Today on our way to the USCG Base on Terminal Island, to obtain our Retired ID cards we stopped to view the Japanese Memorial.
For some reason, the older one gets, the more interesting history becomes. The one thing to remember is that one can’t attempt to look at history of yesteryear, through the eyes of today. Take for example the internment of the Japanese, as a direct result of the bombing of Pearl Harbor during WWII.
In 1942 the Japanese people (Pacific coast) in the US were given just 48 hours to pack it up and leave from their homes on Terminal Island. And although there is no such connection almost 200 years earlier, the Jesuits in Mexico (New Spain) found themselves in a similar situation – once the signed decree reached New Spain, the Jesuits had just 24 hours to pack up and leave. The King fearing for his crown from the highly educated Jesuits signed the decree that forcibly removed them from Mexico – 200 years of history for the Jesuits, wiped out.
“Of the 678 Jesuits expelled from Mexico, 75% were Mexican-born.”
In late June 1767, Spanish soldiers removed the Jesuits from their 16 missions and 32 stations in Mexico. No Jesuit, no matter how old or ill, could be exempted from the king’s decree. Many died on the trek along the cactus-studded trail to the eastern port of Veracruz, where overloaded ships awaited them.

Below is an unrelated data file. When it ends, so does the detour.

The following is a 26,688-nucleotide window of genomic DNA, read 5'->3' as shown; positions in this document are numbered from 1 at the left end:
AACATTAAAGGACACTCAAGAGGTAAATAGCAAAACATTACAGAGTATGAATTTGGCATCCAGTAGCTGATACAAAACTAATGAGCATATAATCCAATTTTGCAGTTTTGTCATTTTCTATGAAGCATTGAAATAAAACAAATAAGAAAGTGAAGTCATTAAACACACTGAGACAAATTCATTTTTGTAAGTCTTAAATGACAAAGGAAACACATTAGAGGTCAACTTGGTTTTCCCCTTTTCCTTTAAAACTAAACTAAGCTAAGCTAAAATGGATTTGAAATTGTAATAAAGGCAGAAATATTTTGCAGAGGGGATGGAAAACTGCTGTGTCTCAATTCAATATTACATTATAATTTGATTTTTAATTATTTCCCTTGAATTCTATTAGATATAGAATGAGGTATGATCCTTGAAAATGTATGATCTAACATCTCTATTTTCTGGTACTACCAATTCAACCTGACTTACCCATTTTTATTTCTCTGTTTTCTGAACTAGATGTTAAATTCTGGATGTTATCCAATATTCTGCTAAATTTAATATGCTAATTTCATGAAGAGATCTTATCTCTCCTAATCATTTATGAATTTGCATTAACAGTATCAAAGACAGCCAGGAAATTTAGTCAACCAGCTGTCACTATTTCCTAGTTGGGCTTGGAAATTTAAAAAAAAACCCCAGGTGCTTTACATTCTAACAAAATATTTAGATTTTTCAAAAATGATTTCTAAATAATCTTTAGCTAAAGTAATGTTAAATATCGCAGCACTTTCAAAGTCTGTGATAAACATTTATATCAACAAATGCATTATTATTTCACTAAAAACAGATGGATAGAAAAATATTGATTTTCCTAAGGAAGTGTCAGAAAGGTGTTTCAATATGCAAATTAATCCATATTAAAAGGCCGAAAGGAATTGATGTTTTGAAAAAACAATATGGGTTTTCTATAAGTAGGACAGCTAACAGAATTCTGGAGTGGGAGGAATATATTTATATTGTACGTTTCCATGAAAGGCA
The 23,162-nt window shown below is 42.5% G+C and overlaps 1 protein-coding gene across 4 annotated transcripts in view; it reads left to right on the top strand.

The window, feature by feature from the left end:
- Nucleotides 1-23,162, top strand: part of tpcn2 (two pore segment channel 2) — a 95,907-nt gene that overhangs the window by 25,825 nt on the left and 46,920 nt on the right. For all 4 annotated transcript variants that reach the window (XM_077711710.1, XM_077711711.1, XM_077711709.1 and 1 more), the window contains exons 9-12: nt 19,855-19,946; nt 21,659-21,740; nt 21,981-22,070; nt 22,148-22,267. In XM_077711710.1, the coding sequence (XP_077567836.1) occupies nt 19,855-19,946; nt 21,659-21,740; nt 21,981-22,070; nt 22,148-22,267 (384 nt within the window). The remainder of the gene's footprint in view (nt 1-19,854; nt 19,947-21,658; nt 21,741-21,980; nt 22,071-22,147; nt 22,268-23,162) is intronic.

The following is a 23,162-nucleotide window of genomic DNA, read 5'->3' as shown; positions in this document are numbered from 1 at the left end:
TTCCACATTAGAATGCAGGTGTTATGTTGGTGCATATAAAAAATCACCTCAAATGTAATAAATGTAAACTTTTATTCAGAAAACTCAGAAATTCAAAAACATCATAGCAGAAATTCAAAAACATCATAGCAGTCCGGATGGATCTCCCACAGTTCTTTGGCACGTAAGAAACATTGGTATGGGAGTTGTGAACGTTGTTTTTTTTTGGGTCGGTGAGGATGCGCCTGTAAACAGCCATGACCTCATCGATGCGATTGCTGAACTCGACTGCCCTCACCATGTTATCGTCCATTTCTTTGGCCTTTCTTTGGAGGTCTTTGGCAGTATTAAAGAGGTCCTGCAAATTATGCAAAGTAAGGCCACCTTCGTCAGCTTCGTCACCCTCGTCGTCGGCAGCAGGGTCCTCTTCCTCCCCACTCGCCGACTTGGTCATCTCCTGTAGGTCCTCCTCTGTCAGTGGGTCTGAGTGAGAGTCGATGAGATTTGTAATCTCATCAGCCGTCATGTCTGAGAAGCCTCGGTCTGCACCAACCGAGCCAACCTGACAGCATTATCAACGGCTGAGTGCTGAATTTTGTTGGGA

There were protests in Mexico at the exile of so many Jesuit members of elite families. But the Jesuits themselves obeyed the order. Since the Jesuits had owned extensive landed estates in Mexico — which supported both their evangelization of indigenous people’s and their education mission to criollo elites — the properties became a source of wealth for the crown.
Due to the isolation of the Spanish missions in Baja California, the decree for expulsion did not arrive in Baja California until June 1767, as in the rest of New Spain: The decree arrived on November 30th.
Jesuits from the 14 missions left from Loreto, Baja California on February 3, 1768. The Jesuit missions in Baja California were then turned over to the Franciscans.
So the future missions in Alta California — which would otherwise have become Jesuit institutions — were founded by Franciscans.
The next order of business is to find out what happened to the Franciscans as they seem to also have been replaced by – the Dominicans!
“Almost overnight in the mission towns of Sonora and Arizona, the “black robes” (as the Jesuits were often known) disappeared and the “gray robes” (Franciscans) replaced them.”
And the rest us as they say, is just history.